Secretary Paulson actually has stated that he will be leaving his post in 4 months. We don’t know who will replace him. This proposed bill gives the person who will replace him an incredible amount of power. If you listen to some people talking about this “crisis” they seem to suggest that if this money isn’t handed over to the Secretary of the Treasury immediately, then the entire global economy will collapse and the world as we know it will be over. That’s a pretty significant level of trust we are putting on somebody who already has one foot out the door and then on the unknown individual who will replace him.

I suggest both presidential campaigns name the person they would choose to appoint to the position and let them start taking questions as to how they would handle things. It just makes sense that we should have this knowledge when our congressmen are voting for this bill and we as voters need to know before cast our ballot for president.

But back to the point, obviously $700,000,000,000 is a lot of money. A lot.
To put it into perspective, the Iraq war has cost this country : ###
(source)

My immediate reaction to the idea of spending $700,000,000,000 is “woah… is buying up bad debt really the best way to spend that much money?” I don’t know the answer to that question but neither does Congress. The fact that the Bush Administration is trying to hammer this legislation through without giving people time to think about it, makes me super suspicious about their motives. Bush has gone on TV a few times now and given ominous sounding warnings about the urgency of this crisis:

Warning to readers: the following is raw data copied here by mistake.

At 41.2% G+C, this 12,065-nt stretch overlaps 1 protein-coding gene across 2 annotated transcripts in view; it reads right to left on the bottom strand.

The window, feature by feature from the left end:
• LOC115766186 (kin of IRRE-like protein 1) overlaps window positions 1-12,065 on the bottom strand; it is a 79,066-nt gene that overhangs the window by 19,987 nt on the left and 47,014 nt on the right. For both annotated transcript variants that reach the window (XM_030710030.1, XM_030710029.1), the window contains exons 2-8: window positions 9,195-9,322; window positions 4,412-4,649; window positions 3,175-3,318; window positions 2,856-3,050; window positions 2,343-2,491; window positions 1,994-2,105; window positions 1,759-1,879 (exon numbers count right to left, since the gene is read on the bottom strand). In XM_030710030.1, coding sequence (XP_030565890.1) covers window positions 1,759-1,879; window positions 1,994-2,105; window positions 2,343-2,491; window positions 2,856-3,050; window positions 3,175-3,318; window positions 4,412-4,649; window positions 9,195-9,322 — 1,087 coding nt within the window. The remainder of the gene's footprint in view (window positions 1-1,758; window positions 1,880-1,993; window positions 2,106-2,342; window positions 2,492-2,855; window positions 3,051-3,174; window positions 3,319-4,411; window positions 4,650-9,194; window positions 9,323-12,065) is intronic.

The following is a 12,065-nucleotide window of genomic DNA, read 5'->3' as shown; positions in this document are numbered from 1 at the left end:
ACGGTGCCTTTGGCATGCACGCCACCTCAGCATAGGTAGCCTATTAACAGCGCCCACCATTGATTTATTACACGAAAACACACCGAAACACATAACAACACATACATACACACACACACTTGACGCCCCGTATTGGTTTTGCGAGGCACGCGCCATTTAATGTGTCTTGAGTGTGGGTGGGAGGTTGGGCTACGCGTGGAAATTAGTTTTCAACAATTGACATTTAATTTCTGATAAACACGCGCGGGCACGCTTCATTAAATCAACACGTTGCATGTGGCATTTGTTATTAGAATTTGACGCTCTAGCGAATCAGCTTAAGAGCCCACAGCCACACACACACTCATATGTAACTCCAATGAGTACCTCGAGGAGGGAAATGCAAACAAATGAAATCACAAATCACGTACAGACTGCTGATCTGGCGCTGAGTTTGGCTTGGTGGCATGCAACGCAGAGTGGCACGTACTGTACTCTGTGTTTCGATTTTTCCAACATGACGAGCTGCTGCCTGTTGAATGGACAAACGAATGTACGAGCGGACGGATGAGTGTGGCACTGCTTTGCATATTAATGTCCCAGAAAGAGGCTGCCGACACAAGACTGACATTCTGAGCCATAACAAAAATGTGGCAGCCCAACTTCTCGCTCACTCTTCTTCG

(youtube video)

The problem is, we’ve heard this before from the Bush administration… Colin Powell trotting out to the UN with a powerpoint slideshow talking about the urgency and need to invade Iraq and the hastily passed Patriot Act. Two examples of this routine leading us down a path that in hindsight we should not have followed.

They claimed last week that if the bill didn’t pass by tuesday of this week, the world would end. Or at least the economy would be beyond saving. In reality we are still fine. And we will be fine for quite some time. I hope congress will do some small things that will help the economy now, then once a new administration is able to come in, they can work on some plans that will actually significantly help the situation in the right way, with proper deliberation and some actual thought about the future.

I think about what a $700,000,000,000 investment in alternative energy research and development would do for our nation in the long term. I think about ways that money could be spent on a national health care plan and a real investment in education. These are things that will actually help our economy by creating wealth, not just taking good money and sending it after bad money.

I have several more thoughts on the topic, but it is getting late, and I’ve already said plenty.

To end, here is a short video of Eisenhower warning against the dangers of the military/industrial complex, and it’s scary accurate!

(youtube video)